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The Necessary Course Corrections for the Transformation of Mobility
I get a very strange feeling of déjà vu every year when filling out my tax return. In fact, every taxpayer knows that no one fully understands the relevant laws, (special) regulations and depreciation options. The system that has developed over the years just doesn't make sense today. In principle, everyone is in favor of radically simplifying the whole thing, but this has to be done in a way that won't disadvantage anyone.
Those who have been involved in designing and planning traffic and transport infrastructure for decades—like us at Arcadis—often face the same dilemma. The vast majority of people have now accepted that our mobility systems require a rapid and fundamental transformation due to climate change and conflicts over the use of space in cities. However, all too often we will fight to defend our beloved privileges when this transformation needs to take place on our own doorstep. We want innovation without change — and that will never work!
There are also other factors: extremely long planning phases for projects; the trend toward incompatible, local, stand-alone solutions; perfectionism and skepticism toward unconventional ideas that haven't been scrutinized down to the last detail in the design phase; tribalism and dogmatism; a lack of agility and the tendency to constantly reinvent the wheel; an unfortunate widespread aversion to consistent digitalization and last but not least, an almost cult-like worshiping of four-wheeled personal transport and an unpleasant tendency to engage in Schadenfreude if a promising concept does not instantly work out as planned. In short, mobility change requires a cultural shift in our minds as well.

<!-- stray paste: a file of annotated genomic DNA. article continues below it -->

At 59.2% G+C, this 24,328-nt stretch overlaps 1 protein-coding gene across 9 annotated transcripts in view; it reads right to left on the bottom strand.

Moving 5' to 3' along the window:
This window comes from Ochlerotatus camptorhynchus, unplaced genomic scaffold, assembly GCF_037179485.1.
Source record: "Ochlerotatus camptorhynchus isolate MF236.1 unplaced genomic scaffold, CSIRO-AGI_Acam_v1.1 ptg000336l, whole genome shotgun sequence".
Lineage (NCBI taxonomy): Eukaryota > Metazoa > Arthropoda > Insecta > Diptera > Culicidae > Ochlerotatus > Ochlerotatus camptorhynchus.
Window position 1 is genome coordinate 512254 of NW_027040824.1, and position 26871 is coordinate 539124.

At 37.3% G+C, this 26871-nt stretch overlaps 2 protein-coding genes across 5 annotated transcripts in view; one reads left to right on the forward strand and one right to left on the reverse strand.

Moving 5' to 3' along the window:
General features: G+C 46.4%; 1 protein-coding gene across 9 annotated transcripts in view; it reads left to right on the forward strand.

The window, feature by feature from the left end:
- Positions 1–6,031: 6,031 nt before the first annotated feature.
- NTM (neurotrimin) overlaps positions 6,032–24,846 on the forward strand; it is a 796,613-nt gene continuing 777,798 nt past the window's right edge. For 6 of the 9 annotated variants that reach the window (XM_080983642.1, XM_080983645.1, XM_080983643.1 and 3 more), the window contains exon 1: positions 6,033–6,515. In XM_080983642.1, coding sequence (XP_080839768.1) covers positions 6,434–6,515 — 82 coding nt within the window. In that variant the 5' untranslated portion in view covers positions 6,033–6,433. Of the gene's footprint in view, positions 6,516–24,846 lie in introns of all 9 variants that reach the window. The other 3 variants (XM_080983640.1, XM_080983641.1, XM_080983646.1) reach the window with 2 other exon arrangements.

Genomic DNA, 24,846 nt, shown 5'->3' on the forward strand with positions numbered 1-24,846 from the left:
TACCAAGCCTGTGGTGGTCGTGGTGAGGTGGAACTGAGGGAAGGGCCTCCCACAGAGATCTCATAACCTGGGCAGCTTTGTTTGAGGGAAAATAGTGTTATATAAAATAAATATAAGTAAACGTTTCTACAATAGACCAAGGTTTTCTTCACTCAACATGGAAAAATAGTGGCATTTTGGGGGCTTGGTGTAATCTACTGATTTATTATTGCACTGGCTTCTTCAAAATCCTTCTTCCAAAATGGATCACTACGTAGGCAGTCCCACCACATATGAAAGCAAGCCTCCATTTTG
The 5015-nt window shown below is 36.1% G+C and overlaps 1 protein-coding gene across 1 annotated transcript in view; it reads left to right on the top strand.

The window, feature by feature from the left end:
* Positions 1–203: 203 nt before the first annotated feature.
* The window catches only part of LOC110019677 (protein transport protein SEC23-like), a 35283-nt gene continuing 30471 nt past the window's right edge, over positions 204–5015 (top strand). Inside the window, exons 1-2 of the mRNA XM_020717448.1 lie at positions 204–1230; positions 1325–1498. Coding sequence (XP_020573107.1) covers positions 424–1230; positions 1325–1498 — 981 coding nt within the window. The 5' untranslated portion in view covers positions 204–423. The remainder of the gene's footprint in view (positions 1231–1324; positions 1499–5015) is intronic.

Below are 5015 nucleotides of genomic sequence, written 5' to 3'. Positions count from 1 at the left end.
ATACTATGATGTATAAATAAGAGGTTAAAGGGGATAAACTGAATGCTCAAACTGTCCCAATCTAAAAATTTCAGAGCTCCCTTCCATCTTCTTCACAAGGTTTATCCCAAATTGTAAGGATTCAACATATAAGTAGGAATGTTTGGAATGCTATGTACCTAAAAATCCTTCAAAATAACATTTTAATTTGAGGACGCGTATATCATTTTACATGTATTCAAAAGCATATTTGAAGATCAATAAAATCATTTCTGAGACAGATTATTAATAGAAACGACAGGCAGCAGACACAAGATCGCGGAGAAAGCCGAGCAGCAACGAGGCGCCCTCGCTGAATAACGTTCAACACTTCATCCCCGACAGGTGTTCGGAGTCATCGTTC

A practical example from my personal environment: I live in an area of Bonn in Germany that is a car-free zone. Particularly now during the pandemic, I observe on a daily basis how regularly all common delivery services distribute their packages, since a lot of people now only order online. Each delivery service comes with its own car and distributes its packages. An alternative concept is currently being developed in Zürich, Switzerland. The idea behind it is that all packages to be delivered to a city are made by train or truck. Within the city, a package subway runs underground, rendering the various delivery vehicles obsolete. The 'Last Mile Transport' concept describes the alternative distribution of deliveries over the final yards of their journey. This reduces CO2 emissions and minimizes traffic chaos.
Undoubtedly, there is less fun to be had with experimentation when billions of dollars are being invested in projects. The planning of a new line in the German rail network needs the same level of care today as it did twenty years ago. And yet, thanks to digital innovation, we infrastructure experts in particular are able to react much faster and better in a dynamic conflict area where there is a lot of pressure to act quickly and we cannot afford to spend twenty years on the preparatory phases. With Building Information Modeling, digital twins and simulations, we are now able to reliably predict the potential benefits and impacts of transport routes and hubs long before the first excavator is even on site.
And let's be honest, Germany has become one of the world-leading manufacturers of combustion engines but currently we are not even on the podium for 'sustainable transport infrastructure.' And it wouldn't hurt us to simply emulate what the international elite have already successfully implemented in various places in this field: mobility as a service, electromobility, charging infrastructure, sharing concepts, intermodal transport hubs, last mile transport — if you look around, you will find examples all over the world.
As an infrastructure expert, I feel I am currently experiencing the most fascinating and exciting time of my not-so-young professional career. The dynamism with which our teams are growing beyond 'classic' engineering planning is extremely impressive, positioning themselves with start-up spirit as interdisciplinary and internationally networked teams, developing strategies to successfully modify our transport systems using the latest digital tools and on an equal footing with our customers. And if we have more time at some point, we will also create a concept for a sustainable tax reform. I promise.